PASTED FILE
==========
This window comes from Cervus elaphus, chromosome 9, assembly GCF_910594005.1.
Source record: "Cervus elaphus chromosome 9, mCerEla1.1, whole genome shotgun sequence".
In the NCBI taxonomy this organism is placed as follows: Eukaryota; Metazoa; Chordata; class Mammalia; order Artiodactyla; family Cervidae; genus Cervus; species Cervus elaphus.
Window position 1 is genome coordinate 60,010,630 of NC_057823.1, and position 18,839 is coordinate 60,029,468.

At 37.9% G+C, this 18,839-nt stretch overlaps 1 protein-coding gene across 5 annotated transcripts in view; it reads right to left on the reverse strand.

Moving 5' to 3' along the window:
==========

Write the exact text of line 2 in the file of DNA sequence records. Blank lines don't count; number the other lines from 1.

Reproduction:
Source record: "Cervus elaphus chromosome 9, mCerEla1.1, whole genome shotgun sequence".